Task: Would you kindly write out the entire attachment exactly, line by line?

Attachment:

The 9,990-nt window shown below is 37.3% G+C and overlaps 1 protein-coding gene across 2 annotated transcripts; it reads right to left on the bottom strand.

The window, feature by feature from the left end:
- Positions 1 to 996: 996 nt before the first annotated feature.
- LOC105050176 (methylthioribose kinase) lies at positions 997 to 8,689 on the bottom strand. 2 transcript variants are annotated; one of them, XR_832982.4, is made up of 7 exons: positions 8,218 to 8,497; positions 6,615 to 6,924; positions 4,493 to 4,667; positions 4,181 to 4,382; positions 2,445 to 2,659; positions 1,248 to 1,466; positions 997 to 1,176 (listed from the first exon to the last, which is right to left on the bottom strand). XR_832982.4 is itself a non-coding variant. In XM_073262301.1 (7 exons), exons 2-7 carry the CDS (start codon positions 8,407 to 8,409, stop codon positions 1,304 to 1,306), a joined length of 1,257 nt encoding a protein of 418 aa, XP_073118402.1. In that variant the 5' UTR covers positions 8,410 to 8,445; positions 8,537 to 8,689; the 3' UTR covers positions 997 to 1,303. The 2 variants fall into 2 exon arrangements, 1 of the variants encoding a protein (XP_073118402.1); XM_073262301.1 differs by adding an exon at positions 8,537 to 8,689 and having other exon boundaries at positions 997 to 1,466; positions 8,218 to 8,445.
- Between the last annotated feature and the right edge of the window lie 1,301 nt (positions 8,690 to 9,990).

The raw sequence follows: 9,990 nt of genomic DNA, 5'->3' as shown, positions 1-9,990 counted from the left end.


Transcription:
The 9,990-nt window shown below is 37.3% G+C and overlaps 1 protein-coding gene across 2 annotated transcripts; it reads right to left on the bottom strand.

The window, feature by feature from the left end:
- Positions 1 to 996: 996 nt before the first annotated feature.
- LOC105050176 (methylthioribose kinase) lies at positions 997 to 8,689 on the bottom strand. 2 transcript variants are annotated; one of them, XR_832982.4, is made up of 7 exons: positions 8,218 to 8,497; positions 6,615 to 6,924; positions 4,493 to 4,667; positions 4,181 to 4,382; positions 2,445 to 2,659; positions 1,248 to 1,466; positions 997 to 1,176 (listed from the first exon to the last, which is right to left on the bottom strand). XR_832982.4 is itself a non-coding variant. In XM_073262301.1 (7 exons), exons 2-7 carry the CDS (start codon positions 8,407 to 8,409, stop codon positions 1,304 to 1,306), a joined length of 1,257 nt encoding a protein of 418 aa, XP_073118402.1. In that variant the 5' UTR covers positions 8,410 to 8,445; positions 8,537 to 8,689; the 3' UTR covers positions 997 to 1,303. The 2 variants fall into 2 exon arrangements, 1 of the variants encoding a protein (XP_073118402.1); XM_073262301.1 differs by adding an exon at positions 8,537 to 8,689 and having other exon boundaries at positions 997 to 1,466; positions 8,218 to 8,445.
- Between the last annotated feature and the right edge of the window lie 1,301 nt (positions 8,690 to 9,990).

The raw sequence follows: 9,990 nt of genomic DNA, 5'->3' as shown, positions 1-9,990 counted from the left end.